Why do Scalia's passions overcome him in the most controversial cases? Part of the problem is the lack of intellectual debate among the justices of the Rehnquist Court. Traditionally, justices discussed their reasons before voting at conference; but Rehnquist, who is concerned about efficiency above all, changed the rules of the conference so that the justices now go around the table only once, to announce their tentative votes. There is also tremendous pressure to join draft opinions as soon as they circulate. Scalia, to his credit, has publicly proposed that no opinions should be joined until the dissent has circulated. For now, however, there ate few opportunities for Scalia's colleagues to save him from his worst instincts.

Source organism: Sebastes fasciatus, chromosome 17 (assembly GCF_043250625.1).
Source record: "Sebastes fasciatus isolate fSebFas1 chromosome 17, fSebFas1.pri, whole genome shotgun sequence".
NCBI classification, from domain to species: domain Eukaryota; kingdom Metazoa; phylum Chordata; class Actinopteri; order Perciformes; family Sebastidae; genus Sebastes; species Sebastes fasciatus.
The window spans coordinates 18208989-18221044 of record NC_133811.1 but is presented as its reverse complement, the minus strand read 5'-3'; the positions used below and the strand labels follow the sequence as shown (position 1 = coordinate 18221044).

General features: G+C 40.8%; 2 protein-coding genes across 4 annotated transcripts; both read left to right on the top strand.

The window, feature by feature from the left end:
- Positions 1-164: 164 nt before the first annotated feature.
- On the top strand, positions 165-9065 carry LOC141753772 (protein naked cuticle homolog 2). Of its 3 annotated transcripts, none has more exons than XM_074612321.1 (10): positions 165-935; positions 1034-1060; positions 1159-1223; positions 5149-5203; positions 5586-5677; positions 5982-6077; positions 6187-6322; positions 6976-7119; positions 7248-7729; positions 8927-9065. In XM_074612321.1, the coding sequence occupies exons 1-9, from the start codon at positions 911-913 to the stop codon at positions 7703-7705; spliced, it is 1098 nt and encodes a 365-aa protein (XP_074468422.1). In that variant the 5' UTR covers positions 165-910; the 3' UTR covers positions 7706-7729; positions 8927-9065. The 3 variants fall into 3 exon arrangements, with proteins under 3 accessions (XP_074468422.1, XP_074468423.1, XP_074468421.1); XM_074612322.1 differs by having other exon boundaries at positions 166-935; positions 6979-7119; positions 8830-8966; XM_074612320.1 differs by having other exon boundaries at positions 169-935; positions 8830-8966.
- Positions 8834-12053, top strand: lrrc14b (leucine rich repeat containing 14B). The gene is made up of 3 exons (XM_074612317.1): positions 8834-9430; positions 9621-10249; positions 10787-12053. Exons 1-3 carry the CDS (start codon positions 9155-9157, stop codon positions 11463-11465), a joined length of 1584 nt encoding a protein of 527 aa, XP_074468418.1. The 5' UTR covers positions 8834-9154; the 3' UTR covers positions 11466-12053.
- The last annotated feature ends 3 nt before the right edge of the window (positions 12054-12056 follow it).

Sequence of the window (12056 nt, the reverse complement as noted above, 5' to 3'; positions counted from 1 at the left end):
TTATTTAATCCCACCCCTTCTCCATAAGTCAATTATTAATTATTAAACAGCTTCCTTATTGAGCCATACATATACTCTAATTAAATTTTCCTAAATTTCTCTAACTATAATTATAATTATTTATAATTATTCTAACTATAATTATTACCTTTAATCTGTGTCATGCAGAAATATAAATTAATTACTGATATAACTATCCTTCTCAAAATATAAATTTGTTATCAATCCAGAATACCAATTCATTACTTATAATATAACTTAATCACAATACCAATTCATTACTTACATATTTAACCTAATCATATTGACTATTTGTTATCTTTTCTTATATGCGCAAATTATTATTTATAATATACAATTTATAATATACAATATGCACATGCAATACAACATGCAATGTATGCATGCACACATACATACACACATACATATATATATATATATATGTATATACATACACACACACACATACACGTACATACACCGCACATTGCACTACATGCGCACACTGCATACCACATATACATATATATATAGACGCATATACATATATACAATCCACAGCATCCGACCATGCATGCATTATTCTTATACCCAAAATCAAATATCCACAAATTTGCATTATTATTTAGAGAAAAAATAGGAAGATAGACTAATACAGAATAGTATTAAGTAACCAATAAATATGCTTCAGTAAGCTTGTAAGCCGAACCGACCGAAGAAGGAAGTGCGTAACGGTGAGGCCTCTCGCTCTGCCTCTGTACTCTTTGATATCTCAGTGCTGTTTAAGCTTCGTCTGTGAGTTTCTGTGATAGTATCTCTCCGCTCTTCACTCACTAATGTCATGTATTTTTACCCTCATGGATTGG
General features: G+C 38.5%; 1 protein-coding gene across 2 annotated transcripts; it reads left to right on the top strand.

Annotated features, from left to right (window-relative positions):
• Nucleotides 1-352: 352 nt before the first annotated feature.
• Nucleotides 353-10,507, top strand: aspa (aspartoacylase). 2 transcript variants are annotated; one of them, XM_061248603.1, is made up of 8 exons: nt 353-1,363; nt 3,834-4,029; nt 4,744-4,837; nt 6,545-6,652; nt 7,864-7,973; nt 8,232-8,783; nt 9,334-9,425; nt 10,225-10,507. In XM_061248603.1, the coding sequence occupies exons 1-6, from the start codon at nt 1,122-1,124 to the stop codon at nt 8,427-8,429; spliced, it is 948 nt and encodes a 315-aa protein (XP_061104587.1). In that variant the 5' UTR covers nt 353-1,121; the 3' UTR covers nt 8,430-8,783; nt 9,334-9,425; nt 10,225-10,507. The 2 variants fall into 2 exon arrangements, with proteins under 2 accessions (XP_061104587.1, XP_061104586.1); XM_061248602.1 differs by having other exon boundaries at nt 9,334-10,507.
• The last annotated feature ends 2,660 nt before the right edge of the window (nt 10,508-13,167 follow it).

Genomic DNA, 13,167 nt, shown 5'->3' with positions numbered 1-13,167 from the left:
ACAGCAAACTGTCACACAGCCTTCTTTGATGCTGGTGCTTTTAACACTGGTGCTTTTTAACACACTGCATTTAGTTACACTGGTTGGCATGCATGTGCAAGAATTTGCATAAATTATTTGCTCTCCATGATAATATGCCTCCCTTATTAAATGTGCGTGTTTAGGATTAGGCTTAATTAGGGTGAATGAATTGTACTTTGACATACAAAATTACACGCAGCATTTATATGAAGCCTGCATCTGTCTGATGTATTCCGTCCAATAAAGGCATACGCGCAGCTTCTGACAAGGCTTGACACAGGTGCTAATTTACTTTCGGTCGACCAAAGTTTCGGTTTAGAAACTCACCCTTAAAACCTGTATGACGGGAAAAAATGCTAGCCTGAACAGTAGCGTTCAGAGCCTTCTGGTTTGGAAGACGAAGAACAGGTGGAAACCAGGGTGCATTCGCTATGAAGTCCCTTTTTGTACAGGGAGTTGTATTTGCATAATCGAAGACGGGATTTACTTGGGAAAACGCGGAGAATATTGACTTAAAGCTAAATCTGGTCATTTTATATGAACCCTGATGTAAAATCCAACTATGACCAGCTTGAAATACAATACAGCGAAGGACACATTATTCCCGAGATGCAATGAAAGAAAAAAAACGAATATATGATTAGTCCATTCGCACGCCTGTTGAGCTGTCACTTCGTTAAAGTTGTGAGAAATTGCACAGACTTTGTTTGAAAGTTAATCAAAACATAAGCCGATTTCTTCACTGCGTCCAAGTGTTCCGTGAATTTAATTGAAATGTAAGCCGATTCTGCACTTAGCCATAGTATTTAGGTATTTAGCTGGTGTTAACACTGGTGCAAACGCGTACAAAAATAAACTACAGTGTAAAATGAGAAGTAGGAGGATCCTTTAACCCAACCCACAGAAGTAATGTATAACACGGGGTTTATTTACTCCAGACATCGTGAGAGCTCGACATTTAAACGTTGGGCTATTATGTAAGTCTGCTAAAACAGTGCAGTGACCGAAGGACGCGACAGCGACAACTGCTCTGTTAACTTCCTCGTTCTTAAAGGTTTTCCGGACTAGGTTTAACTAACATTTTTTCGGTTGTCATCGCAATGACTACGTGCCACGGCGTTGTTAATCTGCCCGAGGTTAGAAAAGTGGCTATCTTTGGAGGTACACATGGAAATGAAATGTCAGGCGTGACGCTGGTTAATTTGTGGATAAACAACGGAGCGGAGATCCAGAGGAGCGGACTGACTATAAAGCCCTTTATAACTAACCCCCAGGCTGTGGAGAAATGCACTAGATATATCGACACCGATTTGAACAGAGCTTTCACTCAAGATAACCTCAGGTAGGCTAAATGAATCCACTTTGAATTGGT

But the most convincing explanation for Scalia's inconsistencies is that arrogance has blinded him to them. After interviewing scores of law clerks last April, Paul Barrett of The Wall Street Journal confirmed what is obvious from Scalia's published opinions and questions at oral argument: that he has intellectual contempt for most of his colleagues. "What's a smart guy like me doing in a place like this?" he periodically asks his own clerks. Because his colleagues seldom check his excesses by engaging his arguments, his treatment of constitutional history has grown increasingly cavalier. Privately dismissing O'Connor and other justices as "politicians," he has convinced himself, as he wrote in a 1989 abortion dissent, that their less categorical approach to judging "cannot be taken seriously."